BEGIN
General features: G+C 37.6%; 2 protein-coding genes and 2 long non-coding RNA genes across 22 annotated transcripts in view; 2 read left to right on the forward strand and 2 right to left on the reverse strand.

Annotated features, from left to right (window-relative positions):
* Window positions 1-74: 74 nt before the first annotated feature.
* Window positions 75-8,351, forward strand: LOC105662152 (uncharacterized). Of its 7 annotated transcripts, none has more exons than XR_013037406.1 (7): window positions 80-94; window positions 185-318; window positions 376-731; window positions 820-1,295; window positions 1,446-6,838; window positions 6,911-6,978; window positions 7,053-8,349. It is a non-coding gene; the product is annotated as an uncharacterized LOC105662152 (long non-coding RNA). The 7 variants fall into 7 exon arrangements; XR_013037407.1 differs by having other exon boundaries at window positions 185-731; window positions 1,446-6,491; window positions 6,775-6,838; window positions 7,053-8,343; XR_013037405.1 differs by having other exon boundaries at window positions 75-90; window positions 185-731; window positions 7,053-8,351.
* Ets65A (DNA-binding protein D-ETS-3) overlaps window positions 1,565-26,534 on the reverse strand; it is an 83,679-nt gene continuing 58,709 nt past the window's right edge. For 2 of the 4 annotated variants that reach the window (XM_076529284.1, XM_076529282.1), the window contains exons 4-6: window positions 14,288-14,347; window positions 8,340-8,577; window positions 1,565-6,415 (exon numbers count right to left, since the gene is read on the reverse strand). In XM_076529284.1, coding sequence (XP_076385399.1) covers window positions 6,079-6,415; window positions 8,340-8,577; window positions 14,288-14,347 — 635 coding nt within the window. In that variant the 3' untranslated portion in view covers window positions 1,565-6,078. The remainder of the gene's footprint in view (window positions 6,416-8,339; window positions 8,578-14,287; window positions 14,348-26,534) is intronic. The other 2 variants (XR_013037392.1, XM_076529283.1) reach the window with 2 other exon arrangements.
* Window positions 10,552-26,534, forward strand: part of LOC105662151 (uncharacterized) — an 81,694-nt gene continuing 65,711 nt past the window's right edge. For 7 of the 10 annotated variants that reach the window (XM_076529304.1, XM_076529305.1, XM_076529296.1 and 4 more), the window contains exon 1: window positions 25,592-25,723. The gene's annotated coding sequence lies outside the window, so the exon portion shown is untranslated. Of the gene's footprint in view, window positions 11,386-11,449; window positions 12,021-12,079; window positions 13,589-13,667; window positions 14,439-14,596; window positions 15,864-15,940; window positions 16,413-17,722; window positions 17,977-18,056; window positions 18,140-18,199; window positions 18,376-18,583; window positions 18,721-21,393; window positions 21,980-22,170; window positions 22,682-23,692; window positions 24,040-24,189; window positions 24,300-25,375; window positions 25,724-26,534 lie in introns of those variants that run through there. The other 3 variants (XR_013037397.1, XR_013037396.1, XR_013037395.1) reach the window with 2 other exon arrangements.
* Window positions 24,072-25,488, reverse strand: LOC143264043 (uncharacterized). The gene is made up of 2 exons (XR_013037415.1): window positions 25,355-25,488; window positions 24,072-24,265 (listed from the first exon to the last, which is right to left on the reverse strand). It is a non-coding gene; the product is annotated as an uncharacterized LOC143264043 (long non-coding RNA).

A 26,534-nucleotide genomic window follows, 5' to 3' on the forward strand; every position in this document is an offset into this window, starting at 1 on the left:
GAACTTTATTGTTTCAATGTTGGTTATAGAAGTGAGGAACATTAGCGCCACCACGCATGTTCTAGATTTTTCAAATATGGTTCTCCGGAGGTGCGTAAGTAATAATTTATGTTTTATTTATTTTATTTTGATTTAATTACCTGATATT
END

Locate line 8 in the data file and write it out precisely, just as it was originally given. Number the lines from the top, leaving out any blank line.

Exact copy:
A 26,534-nucleotide genomic window follows, 5' to 3' on the forward strand; every position in this document is an offset into this window, starting at 1 on the left: